Aldisa pikokai

Aldisa pikokai Bertsch & Johnson, 1982
Family Aldisidae

This tiny orange-red nudibranch resembles a small encrusting sponge, the three pits on its back mimicking excurrent pores. The gills are white. Active only at night, it remains hidden under stones or in crevices during the day, most often between 6 and 30 ft. and sometimes as deep as 80 ft.

The species name comes from two Hawaiian words: piko ("navel") and kai ("sea"). The three pits reminded the zoologists who described this animal of pits pounded into pahoehoe lava in ancient times, into which children's umbilical cords were deposited. A rare and much larger nudibranch of the genus Sclerodoris closely resembles this species but has only one pit. A small orange-red lamellariid with a smooth rather than pitted surface also resembles it. To about 1/2 in.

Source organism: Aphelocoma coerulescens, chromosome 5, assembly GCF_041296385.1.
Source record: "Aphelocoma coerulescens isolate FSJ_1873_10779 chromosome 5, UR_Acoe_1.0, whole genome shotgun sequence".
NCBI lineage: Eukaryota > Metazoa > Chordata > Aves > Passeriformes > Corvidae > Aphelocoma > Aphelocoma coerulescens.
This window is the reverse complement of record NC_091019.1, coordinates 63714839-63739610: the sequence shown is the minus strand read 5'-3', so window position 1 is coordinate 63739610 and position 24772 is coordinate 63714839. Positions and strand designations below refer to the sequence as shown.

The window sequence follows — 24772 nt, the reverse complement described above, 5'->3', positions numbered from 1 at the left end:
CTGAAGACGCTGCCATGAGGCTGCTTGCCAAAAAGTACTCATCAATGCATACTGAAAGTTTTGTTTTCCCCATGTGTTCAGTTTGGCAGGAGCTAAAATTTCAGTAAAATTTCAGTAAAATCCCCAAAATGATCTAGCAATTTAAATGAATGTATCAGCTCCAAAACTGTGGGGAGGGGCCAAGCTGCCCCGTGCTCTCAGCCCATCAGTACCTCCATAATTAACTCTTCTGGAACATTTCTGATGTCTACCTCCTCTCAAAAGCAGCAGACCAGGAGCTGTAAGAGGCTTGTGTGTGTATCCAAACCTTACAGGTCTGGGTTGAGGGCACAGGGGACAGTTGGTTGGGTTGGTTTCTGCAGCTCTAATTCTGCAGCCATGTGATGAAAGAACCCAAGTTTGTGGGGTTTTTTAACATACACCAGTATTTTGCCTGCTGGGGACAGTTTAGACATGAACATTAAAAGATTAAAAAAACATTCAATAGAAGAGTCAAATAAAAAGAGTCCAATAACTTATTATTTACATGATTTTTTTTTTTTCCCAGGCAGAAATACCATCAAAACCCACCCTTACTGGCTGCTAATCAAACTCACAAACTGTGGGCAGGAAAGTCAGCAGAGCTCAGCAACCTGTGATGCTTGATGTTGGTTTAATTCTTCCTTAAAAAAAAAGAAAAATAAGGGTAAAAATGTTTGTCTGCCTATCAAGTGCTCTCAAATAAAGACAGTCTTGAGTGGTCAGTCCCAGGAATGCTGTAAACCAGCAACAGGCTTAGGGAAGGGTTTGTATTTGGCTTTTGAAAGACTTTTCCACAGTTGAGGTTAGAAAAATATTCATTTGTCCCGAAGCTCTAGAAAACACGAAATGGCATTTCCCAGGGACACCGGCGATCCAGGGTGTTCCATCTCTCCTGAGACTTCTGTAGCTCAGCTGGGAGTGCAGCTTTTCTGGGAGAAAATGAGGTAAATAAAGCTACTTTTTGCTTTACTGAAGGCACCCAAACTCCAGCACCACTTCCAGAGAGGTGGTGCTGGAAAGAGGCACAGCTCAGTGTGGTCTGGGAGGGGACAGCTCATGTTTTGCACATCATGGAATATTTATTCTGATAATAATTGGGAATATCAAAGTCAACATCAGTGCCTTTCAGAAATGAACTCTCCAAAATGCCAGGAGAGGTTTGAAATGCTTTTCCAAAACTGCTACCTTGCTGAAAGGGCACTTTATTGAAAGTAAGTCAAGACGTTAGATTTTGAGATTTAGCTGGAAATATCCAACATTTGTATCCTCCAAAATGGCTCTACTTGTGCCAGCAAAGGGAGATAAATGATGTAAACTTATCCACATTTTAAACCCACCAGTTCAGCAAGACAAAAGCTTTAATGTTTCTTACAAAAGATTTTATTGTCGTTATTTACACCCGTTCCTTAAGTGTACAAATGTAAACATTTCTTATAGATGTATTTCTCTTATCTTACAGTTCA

Known only from the Hawaiian Islands.
Photo: Makua, O`ahu. 20 ft.

Photos and Text courtesy of John Hoover

John P. Hoover lives in Honolulu. He has published two books on marine life of the Hawaiian Islands. His third (pictured at left), a field guide to the marine invertebrates of the Hawaii, will be available approximately May 1999. With over 600 photographs, it will cover 500 species, including 66 of Hawaii's most colorful and interesting opisthobranchs.

Hawaii's Fishes, a Guide for Snorkelers, Divers and Aquarists Mutual Publishing, 1993

Hawaii's Underwater Paradise, Mutual Publishing, 1997

Hawaii's Sea Creatures, a guide to Hawaii's Marine Invertebrates. Mutual Publishing, 1999.

John's books are available through Sea Challengers !

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